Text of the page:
AAS 206th Meeting, 29 May - 2 June 2005
Session 36 Star Clusters
Poster, Wednesday, 10:00am-7:00pm, Thursday, 9:20am-2:00pm, June 1, 2005, Ballroom A

Previous   |   Session 36   |   Next

[36.03] Mass-Loss from the Evolved Stellar Population in M15

M. L. Boyer, C. E. Woodward (University of Minnesota), J. T. van Loon (Keele University), E. F. Polomski, R. D. Gehrz (University of Minnesota), A. Evans (Keele University), K. Gordon (University of Arizona)

Globular clusters (GCs), believed to have formed during the assemblage of the Galaxy, are coeval samples of stars at a common, well-determined distance with nearly uniform initial composition. GCs enable study of the chemical enrichment of the interstellar medium arising from mass ejection during the post-main sequence evolution of stars. During post-main sequence evolution, especially ascending the Asymptotic Giant Branch, Red Giant stars are expected to develop winds that inject processed material into the intra-cluster medium (ICM). These winds contain gas and solid phase materials, the latter in the form of dust grains that condense from the metals. However, detection of thermal emission arising from ICM dust has been elusive, suggesting that the ICM is 100 to 1000 times less massive than expected from current stellar evolution theory and from observations of mass losing stars in clusters and the solar neighborhood. Here we discuss Spitzer Space Telescope IRAC and MIPS observations of the galactic GC M15. Our images reveal several possibly spatially extended red sources near the cluster center, a previously detected planetary nebula, and a possible detection of the ICM. The integrated Spitzer 70 micron flux, primarily arising from the ICM, is approximately 700 mJy, comparable to that derived by Evans et al. (A&A 408, L9, 2003) using lower spatial resolution ISOPHOT observations.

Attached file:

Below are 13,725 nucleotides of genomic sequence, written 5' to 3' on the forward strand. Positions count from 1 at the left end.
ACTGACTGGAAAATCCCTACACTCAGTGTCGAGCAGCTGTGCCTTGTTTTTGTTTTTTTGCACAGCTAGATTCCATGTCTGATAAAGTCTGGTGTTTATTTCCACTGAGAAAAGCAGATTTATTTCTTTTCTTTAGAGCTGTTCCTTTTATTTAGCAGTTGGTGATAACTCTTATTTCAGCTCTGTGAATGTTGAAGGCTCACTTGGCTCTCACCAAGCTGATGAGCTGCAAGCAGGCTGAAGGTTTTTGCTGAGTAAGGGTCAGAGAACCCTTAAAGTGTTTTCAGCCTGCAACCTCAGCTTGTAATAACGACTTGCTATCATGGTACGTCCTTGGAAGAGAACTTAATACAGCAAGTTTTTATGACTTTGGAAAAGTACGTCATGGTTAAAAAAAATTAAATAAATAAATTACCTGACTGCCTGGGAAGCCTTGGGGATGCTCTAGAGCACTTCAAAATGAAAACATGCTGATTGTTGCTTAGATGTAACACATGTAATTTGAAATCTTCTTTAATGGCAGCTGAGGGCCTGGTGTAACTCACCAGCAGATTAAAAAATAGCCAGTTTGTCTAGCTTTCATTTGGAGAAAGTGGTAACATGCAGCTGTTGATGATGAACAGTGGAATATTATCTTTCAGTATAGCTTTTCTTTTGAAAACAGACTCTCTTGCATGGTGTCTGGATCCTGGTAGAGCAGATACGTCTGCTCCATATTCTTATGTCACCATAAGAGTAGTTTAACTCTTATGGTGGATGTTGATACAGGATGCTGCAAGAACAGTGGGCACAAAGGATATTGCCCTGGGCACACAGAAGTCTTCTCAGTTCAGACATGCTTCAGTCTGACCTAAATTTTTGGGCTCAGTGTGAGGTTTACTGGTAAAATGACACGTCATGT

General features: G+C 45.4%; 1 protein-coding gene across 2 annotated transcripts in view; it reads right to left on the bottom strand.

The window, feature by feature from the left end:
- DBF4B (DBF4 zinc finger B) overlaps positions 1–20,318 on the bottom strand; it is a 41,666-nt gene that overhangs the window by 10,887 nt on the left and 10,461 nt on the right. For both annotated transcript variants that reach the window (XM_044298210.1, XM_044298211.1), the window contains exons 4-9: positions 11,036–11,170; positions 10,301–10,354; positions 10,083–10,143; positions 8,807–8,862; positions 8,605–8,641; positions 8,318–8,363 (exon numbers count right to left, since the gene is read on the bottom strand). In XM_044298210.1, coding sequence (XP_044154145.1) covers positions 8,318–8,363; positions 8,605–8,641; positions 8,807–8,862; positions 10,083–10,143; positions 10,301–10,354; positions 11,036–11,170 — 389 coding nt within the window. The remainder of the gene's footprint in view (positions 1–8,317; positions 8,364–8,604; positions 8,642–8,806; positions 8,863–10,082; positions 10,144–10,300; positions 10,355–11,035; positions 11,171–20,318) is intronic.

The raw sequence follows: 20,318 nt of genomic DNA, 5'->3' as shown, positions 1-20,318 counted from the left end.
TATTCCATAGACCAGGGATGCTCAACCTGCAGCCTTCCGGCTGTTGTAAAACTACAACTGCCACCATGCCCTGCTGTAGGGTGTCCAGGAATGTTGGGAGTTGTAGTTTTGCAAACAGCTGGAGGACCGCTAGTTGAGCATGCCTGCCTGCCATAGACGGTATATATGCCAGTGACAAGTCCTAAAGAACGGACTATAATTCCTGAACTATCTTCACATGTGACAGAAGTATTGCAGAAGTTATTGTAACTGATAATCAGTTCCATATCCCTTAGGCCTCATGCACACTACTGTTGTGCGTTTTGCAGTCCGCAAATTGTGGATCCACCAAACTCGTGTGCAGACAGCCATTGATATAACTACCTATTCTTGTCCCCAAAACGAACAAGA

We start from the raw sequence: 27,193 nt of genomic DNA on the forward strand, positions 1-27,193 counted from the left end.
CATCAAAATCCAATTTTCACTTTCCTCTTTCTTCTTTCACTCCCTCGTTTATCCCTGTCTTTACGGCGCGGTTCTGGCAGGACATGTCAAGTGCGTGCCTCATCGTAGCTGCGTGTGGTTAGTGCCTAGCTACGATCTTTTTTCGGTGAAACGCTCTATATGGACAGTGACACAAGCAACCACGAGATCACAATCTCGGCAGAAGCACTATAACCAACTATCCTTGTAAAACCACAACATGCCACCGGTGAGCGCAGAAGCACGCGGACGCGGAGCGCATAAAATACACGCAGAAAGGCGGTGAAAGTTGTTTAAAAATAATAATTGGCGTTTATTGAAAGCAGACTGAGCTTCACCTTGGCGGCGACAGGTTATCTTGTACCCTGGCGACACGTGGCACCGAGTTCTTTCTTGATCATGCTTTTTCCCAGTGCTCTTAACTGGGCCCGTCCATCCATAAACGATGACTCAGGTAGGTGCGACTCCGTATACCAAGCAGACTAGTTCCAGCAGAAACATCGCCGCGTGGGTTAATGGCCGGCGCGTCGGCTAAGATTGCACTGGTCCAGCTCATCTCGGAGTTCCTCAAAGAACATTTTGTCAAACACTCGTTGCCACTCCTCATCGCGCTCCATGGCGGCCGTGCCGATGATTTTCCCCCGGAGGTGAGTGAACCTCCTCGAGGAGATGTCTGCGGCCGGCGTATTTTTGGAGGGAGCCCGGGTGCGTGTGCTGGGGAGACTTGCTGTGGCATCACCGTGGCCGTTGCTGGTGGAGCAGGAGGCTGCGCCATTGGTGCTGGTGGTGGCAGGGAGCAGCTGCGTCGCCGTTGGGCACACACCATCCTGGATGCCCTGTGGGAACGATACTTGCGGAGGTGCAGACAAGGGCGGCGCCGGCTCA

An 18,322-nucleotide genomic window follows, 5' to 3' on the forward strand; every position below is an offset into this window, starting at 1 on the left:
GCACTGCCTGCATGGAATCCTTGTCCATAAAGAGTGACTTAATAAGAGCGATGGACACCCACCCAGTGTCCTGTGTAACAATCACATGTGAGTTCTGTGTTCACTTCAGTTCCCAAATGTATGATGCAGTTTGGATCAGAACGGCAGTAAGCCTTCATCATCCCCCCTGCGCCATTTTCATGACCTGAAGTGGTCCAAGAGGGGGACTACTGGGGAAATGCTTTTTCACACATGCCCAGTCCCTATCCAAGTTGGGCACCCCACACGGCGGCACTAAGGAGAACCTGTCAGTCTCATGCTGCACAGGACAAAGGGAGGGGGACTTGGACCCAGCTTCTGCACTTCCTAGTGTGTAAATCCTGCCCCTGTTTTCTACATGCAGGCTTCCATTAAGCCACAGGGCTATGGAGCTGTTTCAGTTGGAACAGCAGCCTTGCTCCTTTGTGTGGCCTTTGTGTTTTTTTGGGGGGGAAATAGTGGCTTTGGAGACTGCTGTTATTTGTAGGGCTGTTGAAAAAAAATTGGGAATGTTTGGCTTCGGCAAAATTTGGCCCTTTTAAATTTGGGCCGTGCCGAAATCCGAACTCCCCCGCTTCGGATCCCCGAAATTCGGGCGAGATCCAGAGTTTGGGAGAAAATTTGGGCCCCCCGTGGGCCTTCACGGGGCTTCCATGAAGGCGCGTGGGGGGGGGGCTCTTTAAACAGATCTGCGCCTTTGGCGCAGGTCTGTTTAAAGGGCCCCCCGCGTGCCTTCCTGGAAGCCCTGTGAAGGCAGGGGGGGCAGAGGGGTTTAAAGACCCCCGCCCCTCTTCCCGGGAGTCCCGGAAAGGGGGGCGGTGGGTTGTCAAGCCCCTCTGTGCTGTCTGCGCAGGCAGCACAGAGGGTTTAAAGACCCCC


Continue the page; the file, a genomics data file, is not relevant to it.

This work supported in part by NASA/JPL contracts 1256406 and 1215746 awarded to the University of Minnesota, as well as a grant from the NSF AST02-05814.

Previous   |   Session 36   |   Next

Bulletin of the American Astronomical Society, 37 #2
© 2005. The American Astronomical Soceity.